November 8, 2013
In the Matter of A.M.M.-H.
Review Granted Feb. 18, 2014.
1 K.S.A. 2012 Supp. 38-2364 involving extended juvenile jurisdiction proceedings is analyzed and applied.
2. When a juvenile is sentenced under extended juvenile jurisdiction proceedings, the juvenile receives both a juvenile sentence
and an adult criminal sentence. The adult criminal sentence is stayed on the condition the juvenile offender does not violate the provisions of the juvenile sentence and not commit a new offense. K.S.A. 2012 Supp. 38-2364(a)(1)-(2).
3. If a juvenile violates the conditions of the juvenile sentence, the juvenile court may immediately lift the stay and, if consistent with the adult sentence, order the juvenile into the custody of the Kansas Department of Corrections. After a hearing on the alleged violations, if the court finds a violation of the conditions, the court shall revoke the juvenile sentence and order the imposition of the adult sentence previously ordered. K.S.A. 2012 Supp. 38-2364(b).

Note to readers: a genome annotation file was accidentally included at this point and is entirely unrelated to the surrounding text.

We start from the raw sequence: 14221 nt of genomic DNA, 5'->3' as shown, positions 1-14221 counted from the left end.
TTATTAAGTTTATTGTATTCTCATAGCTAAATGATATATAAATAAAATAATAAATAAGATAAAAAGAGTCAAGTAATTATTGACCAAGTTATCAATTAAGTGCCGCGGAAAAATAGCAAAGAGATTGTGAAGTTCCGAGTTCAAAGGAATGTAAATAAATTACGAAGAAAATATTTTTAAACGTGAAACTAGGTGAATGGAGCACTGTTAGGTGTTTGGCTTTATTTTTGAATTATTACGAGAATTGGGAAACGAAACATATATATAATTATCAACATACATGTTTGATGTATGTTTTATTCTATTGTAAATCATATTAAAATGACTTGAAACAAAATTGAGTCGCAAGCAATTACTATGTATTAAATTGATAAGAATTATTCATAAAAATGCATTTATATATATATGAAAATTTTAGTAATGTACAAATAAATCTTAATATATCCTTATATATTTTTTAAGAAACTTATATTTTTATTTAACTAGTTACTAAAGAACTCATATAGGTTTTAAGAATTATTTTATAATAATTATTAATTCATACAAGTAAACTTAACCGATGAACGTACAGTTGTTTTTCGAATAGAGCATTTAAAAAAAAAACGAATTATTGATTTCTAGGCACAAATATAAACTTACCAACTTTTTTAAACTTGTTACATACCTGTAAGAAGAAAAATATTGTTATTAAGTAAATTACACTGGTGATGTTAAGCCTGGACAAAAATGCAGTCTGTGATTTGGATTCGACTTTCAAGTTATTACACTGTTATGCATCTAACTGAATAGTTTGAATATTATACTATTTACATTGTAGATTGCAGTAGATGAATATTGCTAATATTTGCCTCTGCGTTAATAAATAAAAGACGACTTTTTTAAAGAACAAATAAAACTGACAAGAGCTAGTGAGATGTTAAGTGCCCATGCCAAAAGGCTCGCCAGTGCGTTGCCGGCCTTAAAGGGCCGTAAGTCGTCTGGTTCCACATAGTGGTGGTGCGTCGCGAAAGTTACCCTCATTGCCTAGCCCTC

4. Under the facts of this case, a juvenile who completes the incarceration portion of a juvenile sentence under the extended juvenile jurisdiction proceedings and is granted conditional release may be ordered to serve the adult sentence previously entered by the court if the juvenile violates the provisions of the conditional release under K.S.A. 2012 Supp. 38-2364(b) and K.S.A. 2012 Supp. 38-2369(4)(C).
Michael J. Bartee, of Michael J. Bartee, P.A., of Olathe, for appellant.
Shawn E. Minihan, assistant district attorney, Stephen M. Howe, district attorney, and Derek Schmidt, attorney general, for appellee.
Before MALONE, C.J., PIERRON and HILL, JJ.
In September 2010, the State charged 15-year-old A.M.M.-H. with rape, aggravated criminal sodomy, and aggravated intimidation of a witness. In April 2011, A.M.M.-H. pled guilty to aggravated indecent liberties with a child and aggravated intimidation of a witness. The parties agreed to proceed under extended juvenile jurisdiction proceedings found in K.S.A. 2012 Supp. 38-2347(a)(3). For his juvenile sentence, the district court ordered A.M.M.-H. to serve 24 months' incarceration at the juvenile correction facility and then 24 months' aftercare. For his adult sentence, the court ordered A.M.M.-H. to serve 59 months' incarceration at the Kansas Depart of Corrections for aggravated indecent liberties with a child and a concurrent sentence of 18 months for aggravated intimidation of a witness. The court left the amount of restitution open but ordered costs in the amount of $823.